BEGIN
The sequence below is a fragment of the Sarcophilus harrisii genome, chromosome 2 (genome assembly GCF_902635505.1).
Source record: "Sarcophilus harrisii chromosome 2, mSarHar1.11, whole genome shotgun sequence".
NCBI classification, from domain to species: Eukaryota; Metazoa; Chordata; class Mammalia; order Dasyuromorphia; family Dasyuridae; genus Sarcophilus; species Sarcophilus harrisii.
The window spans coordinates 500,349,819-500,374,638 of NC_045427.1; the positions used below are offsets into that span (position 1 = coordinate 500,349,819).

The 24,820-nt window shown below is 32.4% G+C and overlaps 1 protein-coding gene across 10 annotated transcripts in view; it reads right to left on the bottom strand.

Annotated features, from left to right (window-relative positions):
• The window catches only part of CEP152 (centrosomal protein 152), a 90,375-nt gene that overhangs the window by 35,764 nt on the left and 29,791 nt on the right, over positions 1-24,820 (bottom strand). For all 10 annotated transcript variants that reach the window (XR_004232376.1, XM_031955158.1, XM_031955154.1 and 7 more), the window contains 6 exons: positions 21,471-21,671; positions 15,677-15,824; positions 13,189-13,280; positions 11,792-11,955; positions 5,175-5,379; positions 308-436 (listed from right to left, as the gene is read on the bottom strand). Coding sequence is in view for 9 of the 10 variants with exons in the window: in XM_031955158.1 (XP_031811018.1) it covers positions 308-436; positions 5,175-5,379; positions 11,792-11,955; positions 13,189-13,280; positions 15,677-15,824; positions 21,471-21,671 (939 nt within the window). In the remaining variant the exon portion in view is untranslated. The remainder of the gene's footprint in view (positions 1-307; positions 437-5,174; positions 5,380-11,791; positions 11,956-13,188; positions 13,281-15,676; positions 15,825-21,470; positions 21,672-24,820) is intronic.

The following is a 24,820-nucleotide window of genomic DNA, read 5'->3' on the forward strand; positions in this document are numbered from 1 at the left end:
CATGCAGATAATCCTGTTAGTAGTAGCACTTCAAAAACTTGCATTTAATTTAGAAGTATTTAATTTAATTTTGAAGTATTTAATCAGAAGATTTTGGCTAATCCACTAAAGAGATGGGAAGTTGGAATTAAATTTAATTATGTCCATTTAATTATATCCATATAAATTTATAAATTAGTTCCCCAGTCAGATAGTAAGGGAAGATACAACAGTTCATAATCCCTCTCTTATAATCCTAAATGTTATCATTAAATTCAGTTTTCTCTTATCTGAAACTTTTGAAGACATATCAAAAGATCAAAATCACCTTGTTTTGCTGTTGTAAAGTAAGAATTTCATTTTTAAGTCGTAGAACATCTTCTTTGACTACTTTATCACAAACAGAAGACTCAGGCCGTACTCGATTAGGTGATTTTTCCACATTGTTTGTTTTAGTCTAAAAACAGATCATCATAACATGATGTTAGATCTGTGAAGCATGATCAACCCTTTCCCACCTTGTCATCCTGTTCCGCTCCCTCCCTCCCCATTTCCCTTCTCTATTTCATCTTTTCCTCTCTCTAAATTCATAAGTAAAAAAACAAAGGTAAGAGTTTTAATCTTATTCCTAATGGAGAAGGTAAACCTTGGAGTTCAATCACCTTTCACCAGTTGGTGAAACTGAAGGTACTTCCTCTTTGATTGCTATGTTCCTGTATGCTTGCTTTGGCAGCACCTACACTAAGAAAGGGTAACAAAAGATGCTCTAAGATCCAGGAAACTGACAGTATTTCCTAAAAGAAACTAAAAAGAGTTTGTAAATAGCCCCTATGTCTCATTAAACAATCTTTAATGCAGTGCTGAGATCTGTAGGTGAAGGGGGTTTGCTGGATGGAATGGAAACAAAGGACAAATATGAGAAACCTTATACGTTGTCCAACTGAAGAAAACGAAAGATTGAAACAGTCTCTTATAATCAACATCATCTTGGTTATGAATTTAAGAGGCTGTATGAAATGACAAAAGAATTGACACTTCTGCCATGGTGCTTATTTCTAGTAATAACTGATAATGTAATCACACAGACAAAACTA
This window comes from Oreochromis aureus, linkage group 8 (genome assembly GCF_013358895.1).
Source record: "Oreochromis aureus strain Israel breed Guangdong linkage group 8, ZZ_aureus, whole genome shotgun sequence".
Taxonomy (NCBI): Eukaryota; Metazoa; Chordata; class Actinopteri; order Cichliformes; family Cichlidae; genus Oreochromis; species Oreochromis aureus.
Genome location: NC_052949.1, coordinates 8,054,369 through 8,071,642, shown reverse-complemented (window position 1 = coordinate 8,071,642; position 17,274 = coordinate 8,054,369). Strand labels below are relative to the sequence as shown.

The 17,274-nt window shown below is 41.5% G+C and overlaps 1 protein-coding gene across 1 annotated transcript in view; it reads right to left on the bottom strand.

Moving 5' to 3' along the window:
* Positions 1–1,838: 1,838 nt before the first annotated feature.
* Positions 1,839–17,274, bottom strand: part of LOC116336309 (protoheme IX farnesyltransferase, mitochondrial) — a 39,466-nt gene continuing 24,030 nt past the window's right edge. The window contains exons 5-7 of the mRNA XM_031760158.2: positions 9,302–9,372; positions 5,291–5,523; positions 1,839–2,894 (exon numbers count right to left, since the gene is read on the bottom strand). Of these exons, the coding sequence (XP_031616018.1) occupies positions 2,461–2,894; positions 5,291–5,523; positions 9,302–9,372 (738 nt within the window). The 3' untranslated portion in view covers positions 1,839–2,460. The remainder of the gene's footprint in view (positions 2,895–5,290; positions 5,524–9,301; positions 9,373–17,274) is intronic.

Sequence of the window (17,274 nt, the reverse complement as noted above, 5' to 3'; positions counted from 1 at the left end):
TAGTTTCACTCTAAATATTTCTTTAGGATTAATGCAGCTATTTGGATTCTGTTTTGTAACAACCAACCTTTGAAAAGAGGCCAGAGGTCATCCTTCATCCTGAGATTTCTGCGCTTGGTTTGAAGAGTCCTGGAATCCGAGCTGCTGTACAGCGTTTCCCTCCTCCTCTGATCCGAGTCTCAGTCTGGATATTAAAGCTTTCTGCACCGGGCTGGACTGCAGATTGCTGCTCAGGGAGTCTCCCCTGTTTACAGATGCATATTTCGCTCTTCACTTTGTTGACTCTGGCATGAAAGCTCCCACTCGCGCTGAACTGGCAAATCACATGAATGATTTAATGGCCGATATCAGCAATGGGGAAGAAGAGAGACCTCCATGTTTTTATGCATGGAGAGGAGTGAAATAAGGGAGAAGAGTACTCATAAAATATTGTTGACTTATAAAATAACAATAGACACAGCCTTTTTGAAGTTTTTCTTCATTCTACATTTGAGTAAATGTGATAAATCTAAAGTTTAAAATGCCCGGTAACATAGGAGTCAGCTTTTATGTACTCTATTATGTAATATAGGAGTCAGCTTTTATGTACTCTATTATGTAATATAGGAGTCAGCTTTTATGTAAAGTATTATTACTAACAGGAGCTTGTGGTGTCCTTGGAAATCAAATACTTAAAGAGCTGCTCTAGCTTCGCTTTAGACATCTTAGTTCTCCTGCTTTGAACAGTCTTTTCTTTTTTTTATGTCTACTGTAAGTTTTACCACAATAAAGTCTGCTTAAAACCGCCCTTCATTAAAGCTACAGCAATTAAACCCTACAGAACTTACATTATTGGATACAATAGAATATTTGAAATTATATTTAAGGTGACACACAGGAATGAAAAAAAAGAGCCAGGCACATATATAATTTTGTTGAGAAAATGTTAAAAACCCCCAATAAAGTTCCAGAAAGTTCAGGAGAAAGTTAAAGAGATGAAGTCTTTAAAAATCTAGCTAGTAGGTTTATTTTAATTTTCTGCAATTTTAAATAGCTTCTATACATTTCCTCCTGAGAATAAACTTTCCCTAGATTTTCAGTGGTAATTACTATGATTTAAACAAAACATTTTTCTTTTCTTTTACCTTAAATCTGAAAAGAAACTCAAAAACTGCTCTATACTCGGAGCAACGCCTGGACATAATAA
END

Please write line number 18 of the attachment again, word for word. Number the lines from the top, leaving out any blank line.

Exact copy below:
Sequence of the window (17,274 nt, the reverse complement as noted above, 5' to 3'; positions counted from 1 at the left end):